For the patients, it was a gamble: if they took part in a new study, they'd be off the waiting list, and would receive a new kidney from an organ donor – but the organ they'd be getting would be one infected with the hepatitis C virus.

Those were the terms of two bold clinical studies conducted last year in the US, but for the patients who took part, the gamble paid off. Doctors this week announced that all 20 patients who received donated organs – and subsequently contracted hepatitis C – were able to beat the infection thanks to an antiviral treatment after the transplant.

The approach carries an amount of risk, as there's a chance the patients receiving the organs might never be cured of hepatitis C.

But the early success of the two trials run separately by the University of Pennsylvania and Johns Hopkins University could provide new hope for the hundreds of thousands of patients on organ donation lists around the world.

In the US alone, more than 100,000 people are waiting to receive kidney transplants, but despite the level of need, organ donations from people with hepatitis C haven't been possible - with viable kidneys even being thrown out due to the infection.

Thanks to the success of these preliminary results, that's something that might change in the future.

"We started this trial in the hopes that, if successful, we could open up an entirely new pool of donor organs, and effectively transplant hundreds, if not thousands, more patients who are awaiting a lifesaving organ," says one of the researchers, liver transplant specialist David S. Goldberg from the University of Pennsylvania.

"Historically, hepatitis C infected kidneys were often discarded, and were thought to be damaged or too 'high-risk'. Our pilot data demonstrate the ability to cure the contracted virus following transplantation in this patient population."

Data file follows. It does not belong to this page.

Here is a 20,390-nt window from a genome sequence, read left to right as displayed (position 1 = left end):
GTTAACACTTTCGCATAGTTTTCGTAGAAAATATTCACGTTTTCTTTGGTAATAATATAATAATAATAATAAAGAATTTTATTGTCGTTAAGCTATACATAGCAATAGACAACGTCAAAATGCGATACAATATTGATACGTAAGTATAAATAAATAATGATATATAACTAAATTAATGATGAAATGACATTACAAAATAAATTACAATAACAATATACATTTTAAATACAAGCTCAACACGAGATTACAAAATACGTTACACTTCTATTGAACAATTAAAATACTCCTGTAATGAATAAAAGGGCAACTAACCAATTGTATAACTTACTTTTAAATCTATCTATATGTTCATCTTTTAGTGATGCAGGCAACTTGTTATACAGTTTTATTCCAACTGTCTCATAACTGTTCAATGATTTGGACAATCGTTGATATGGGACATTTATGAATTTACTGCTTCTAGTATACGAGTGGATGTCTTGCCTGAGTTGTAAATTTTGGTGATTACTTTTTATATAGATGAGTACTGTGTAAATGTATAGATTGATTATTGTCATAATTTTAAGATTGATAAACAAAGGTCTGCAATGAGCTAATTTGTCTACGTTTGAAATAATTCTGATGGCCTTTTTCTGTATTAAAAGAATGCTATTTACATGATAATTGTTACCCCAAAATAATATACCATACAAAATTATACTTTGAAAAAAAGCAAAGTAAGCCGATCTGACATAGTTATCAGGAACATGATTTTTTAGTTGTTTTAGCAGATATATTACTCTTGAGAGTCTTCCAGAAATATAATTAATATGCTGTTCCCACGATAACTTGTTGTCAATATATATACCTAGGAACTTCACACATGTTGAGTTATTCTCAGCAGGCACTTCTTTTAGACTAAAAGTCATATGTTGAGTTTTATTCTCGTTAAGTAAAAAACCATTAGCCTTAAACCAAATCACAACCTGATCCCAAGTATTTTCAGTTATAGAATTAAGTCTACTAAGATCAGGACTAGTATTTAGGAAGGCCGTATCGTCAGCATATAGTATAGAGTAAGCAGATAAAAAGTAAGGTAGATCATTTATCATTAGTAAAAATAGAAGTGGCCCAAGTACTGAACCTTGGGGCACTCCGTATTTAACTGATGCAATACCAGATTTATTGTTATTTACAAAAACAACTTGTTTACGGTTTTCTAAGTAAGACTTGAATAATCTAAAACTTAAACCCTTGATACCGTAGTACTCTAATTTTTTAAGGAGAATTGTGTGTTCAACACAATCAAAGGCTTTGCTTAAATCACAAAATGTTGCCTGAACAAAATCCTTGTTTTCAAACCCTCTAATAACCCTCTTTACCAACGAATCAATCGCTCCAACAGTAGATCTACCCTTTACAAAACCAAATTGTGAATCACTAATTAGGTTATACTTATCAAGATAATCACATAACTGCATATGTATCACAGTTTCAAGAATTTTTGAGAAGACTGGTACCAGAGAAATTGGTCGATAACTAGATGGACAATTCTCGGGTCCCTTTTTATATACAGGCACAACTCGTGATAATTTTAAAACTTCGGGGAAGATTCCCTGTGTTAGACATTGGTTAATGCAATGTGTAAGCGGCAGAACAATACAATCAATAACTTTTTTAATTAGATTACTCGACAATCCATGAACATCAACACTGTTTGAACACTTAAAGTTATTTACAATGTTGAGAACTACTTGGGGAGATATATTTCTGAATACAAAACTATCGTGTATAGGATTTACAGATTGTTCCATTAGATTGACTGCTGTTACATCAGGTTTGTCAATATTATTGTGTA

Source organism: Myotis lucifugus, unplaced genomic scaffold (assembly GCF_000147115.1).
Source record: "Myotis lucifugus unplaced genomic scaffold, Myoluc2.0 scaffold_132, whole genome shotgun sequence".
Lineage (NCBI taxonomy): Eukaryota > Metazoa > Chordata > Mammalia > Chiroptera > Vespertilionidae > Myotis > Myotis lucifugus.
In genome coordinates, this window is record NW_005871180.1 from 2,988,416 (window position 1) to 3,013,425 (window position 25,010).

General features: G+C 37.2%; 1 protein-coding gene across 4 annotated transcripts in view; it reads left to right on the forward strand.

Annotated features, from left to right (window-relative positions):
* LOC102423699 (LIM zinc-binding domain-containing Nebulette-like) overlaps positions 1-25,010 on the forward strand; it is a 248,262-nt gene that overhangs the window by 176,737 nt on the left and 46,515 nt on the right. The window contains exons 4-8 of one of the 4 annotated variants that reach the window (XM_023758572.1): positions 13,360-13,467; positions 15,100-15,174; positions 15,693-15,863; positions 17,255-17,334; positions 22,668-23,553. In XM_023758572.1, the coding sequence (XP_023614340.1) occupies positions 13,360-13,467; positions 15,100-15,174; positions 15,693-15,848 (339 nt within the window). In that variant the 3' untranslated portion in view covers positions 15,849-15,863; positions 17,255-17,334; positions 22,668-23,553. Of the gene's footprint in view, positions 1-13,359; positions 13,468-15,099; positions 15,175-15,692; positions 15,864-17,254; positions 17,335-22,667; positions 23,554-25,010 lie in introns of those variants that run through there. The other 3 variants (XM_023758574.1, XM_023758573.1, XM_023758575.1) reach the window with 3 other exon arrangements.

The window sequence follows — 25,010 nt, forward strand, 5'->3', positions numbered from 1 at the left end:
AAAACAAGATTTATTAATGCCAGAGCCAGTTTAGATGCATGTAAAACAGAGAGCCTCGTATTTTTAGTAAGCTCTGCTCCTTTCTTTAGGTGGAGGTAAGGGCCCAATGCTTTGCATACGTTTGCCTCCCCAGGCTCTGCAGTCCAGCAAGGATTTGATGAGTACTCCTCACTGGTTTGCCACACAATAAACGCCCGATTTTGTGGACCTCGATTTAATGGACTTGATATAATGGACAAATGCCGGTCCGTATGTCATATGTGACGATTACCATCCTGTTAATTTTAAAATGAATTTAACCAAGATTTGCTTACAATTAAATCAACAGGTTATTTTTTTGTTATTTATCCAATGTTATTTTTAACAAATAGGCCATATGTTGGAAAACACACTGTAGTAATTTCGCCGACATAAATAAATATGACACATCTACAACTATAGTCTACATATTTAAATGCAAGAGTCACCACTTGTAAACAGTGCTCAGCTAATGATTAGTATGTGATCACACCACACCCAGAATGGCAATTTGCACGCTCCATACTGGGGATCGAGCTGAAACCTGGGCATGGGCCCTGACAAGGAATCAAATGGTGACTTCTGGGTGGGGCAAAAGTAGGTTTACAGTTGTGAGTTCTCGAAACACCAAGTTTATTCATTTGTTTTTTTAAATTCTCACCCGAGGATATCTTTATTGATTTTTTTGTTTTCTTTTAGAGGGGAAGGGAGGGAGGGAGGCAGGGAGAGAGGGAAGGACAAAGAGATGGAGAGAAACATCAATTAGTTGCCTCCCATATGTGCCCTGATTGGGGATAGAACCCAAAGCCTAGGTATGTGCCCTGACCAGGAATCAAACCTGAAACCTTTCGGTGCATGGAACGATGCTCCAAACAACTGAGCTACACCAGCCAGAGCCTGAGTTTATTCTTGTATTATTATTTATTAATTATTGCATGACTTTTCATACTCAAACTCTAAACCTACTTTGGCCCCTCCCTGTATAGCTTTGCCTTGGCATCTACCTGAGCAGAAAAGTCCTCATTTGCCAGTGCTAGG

Last year, Goldberg and his team approached 38 kidney patients on dialysis who had been waiting for a donated organ for at least one and a half years.

Once they and their families were informed of the procedure and its risks, 14 provided their consent, with 10 of this group being selected to receive infected kidneys.

One of those, Irma Hendricks, describes joining the trial as a "no brainer", having been on dialysis for six months and facing a five-year wait before a donated kidney would be available.

"I went to a dialysis centre three days a week," she told Marie McCullough at The Philadelphia Inquirer.

"It gave me constant headaches and fatigue. I felt, 'What do I have to lose?' I would rather deal with hep C than dialysis."

Like all the other patients in Goldberg's trial, Hendricks did contract the virus when she received her transplant – but all of the group managed to beat the virus thanks to a 12-week course of the oral medication Zepatier, donated by the funder of the study, Merck.

"I feel as good as I felt maybe a decade ago," says one of the patients, Kiran Shelat.

"I have lots of energy, I'm sleeping better, and my outlook on life has definitely improved."

In a similar but separate trial involving 10 patients at John Hopkins University, the antiviral treatment also successfully eradicated the virus in all participants.

The results are only preliminary at the moment, having been announced at the American Transplant Congress in Chicago over the weekend – although the results of the University of Pennsylvania trial were published in a brief letter in The New England Journal of Medicine.

But the researchers are optimistic – if larger studies can confirm that the technique is safe, it could mean hundreds of kidneys infected with hepatitis C could potentially be used in transplants in the future.

"This has the potential to enable 500 to 1,000 more people to get kidney transplants [annually], just based on how many organs are being discarded now," says surgeon Niraj Desai, who ran the kidney transplant trial at Johns Hopkins University.

"So it's very exciting."

Moving ahead, the researchers want to expand the trials. The University of Pennsylvania team is now extending the trial to another 10 kidney patients, and plan to conduct new clinical trials in the future, transplanting hearts, livers, and lungs donated by people with the virus.

One hurdle with these kinds of treatments could be the high cost of the medications used to combat hepatitis C.

The drug used in the trial usually costs US$55,000 for a round of treatment, and another new medication to treat the virus, Harvoni, costs US$94,000.

But if the researchers can figure out a way to keep these prices down – such as by devising shorter treatment windows than the 12 weeks used in the clinical trials – there could be an awful lot of promise here.

The preliminary results of the University of Pennsylvania trial are published in The New England Journal of Medicine.